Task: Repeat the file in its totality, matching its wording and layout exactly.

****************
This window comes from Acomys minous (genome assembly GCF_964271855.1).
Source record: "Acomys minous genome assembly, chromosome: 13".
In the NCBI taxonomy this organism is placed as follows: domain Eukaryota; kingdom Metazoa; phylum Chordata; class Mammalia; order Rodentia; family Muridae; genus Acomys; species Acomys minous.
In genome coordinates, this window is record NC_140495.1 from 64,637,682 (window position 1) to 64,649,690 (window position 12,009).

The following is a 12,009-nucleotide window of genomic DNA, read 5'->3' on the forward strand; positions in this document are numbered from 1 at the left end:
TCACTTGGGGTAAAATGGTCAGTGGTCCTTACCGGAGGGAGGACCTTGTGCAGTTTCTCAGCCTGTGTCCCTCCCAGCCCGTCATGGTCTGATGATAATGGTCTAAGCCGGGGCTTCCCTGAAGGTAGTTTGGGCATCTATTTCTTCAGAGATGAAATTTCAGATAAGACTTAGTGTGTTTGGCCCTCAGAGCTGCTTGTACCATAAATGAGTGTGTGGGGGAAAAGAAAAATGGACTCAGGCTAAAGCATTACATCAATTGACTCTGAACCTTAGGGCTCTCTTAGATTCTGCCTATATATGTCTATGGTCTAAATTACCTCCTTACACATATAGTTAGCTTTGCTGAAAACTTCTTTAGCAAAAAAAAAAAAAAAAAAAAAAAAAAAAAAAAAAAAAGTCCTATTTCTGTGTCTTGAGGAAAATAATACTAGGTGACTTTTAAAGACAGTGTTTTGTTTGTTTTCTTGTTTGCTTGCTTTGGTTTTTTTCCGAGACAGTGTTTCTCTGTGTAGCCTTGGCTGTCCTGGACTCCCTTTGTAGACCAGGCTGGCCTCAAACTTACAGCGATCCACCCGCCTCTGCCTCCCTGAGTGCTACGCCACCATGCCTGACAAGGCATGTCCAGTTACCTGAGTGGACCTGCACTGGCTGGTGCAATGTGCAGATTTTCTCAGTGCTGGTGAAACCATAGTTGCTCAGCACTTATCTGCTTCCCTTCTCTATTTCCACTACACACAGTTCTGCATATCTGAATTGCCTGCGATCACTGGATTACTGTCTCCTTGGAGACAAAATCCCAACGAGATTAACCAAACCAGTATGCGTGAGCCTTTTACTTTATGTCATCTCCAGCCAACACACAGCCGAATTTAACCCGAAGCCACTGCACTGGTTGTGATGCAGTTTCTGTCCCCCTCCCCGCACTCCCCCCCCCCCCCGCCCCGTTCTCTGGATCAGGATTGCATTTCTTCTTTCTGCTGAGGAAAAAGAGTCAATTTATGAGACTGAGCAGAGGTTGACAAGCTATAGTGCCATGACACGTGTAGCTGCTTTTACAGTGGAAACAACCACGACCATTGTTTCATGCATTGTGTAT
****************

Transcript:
This window comes from Acomys minous (genome assembly GCF_964271855.1).
Source record: "Acomys minous genome assembly, chromosome: 13".
In the NCBI taxonomy this organism is placed as follows: domain Eukaryota; kingdom Metazoa; phylum Chordata; class Mammalia; order Rodentia; family Muridae; genus Acomys; species Acomys minous.
In genome coordinates, this window is record NC_140495.1 from 64,637,682 (window position 1) to 64,649,690 (window position 12,009).

The following is a 12,009-nucleotide window of genomic DNA, read 5'->3' on the forward strand; positions in this document are numbered from 1 at the left end:
TCACTTGGGGTAAAATGGTCAGTGGTCCTTACCGGAGGGAGGACCTTGTGCAGTTTCTCAGCCTGTGTCCCTCCCAGCCCGTCATGGTCTGATGATAATGGTCTAAGCCGGGGCTTCCCTGAAGGTAGTTTGGGCATCTATTTCTTCAGAGATGAAATTTCAGATAAGACTTAGTGTGTTTGGCCCTCAGAGCTGCTTGTACCATAAATGAGTGTGTGGGGGAAAAGAAAAATGGACTCAGGCTAAAGCATTACATCAATTGACTCTGAACCTTAGGGCTCTCTTAGATTCTGCCTATATATGTCTATGGTCTAAATTACCTCCTTACACATATAGTTAGCTTTGCTGAAAACTTCTTTAGCAAAAAAAAAAAAAAAAAAAAAAAAAAAAAAAAAAAAAGTCCTATTTCTGTGTCTTGAGGAAAATAATACTAGGTGACTTTTAAAGACAGTGTTTTGTTTGTTTTCTTGTTTGCTTGCTTTGGTTTTTTTCCGAGACAGTGTTTCTCTGTGTAGCCTTGGCTGTCCTGGACTCCCTTTGTAGACCAGGCTGGCCTCAAACTTACAGCGATCCACCCGCCTCTGCCTCCCTGAGTGCTACGCCACCATGCCTGACAAGGCATGTCCAGTTACCTGAGTGGACCTGCACTGGCTGGTGCAATGTGCAGATTTTCTCAGTGCTGGTGAAACCATAGTTGCTCAGCACTTATCTGCTTCCCTTCTCTATTTCCACTACACACAGTTCTGCATATCTGAATTGCCTGCGATCACTGGATTACTGTCTCCTTGGAGACAAAATCCCAACGAGATTAACCAAACCAGTATGCGTGAGCCTTTTACTTTATGTCATCTCCAGCCAACACACAGCCGAATTTAACCCGAAGCCACTGCACTGGTTGTGATGCAGTTTCTGTCCCCCTCCCCGCACTCCCCCCCCCCCCCGCCCCGTTCTCTGGATCAGGATTGCATTTCTTCTTTCTGCTGAGGAAAAAGAGTCAATTTATGAGACTGAGCAGAGGTTGACAAGCTATAGTGCCATGACACGTGTAGCTGCTTTTACAGTGGAAACAACCACGACCATTGTTTCATGCATTGTGTAT